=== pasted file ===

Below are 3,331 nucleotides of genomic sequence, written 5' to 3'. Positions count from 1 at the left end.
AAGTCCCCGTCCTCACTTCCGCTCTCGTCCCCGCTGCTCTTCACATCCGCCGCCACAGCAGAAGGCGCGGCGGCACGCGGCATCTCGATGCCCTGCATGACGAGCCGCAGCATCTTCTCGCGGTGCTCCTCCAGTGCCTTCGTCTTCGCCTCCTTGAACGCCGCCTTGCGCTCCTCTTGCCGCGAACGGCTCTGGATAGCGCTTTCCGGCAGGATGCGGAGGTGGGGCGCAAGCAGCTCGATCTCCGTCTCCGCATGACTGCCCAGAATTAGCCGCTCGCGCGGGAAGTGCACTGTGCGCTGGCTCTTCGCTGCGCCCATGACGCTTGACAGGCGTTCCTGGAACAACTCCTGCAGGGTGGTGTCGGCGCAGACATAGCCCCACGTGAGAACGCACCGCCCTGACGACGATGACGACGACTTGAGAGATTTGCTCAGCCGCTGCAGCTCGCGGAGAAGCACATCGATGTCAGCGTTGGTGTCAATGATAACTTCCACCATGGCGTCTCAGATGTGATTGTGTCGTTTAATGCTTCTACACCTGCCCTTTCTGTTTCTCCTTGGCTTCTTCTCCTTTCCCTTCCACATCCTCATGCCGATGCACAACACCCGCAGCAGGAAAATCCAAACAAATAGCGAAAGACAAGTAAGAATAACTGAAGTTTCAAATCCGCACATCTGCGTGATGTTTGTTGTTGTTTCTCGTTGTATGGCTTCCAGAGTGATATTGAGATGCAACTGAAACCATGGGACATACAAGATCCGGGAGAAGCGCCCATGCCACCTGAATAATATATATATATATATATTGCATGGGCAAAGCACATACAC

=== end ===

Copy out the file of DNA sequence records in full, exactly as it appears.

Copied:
Below are 3,331 nucleotides of genomic sequence, written 5' to 3'. Positions count from 1 at the left end.
AAGTCCCCGTCCTCACTTCCGCTCTCGTCCCCGCTGCTCTTCACATCCGCCGCCACAGCAGAAGGCGCGGCGGCACGCGGCATCTCGATGCCCTGCATGACGAGCCGCAGCATCTTCTCGCGGTGCTCCTCCAGTGCCTTCGTCTTCGCCTCCTTGAACGCCGCCTTGCGCTCCTCTTGCCGCGAACGGCTCTGGATAGCGCTTTCCGGCAGGATGCGGAGGTGGGGCGCAAGCAGCTCGATCTCCGTCTCCGCATGACTGCCCAGAATTAGCCGCTCGCGCGGGAAGTGCACTGTGCGCTGGCTCTTCGCTGCGCCCATGACGCTTGACAGGCGTTCCTGGAACAACTCCTGCAGGGTGGTGTCGGCGCAGACATAGCCCCACGTGAGAACGCACCGCCCTGACGACGATGACGACGACTTGAGAGATTTGCTCAGCCGCTGCAGCTCGCGGAGAAGCACATCGATGTCAGCGTTGGTGTCAATGATAACTTCCACCATGGCGTCTCAGATGTGATTGTGTCGTTTAATGCTTCTACACCTGCCCTTTCTGTTTCTCCTTGGCTTCTTCTCCTTTCCCTTCCACATCCTCATGCCGATGCACAACACCCGCAGCAGGAAAATCCAAACAAATAGCGAAAGACAAGTAAGAATAACTGAAGTTTCAAATCCGCACATCTGCGTGATGTTTGTTGTTGTTTCTCGTTGTATGGCTTCCAGAGTGATATTGAGATGCAACTGAAACCATGGGACATACAAGATCCGGGAGAAGCGCCCATGCCACCTGAATAATATATATATATATATATTGCATGGGCAAAGCACATACAC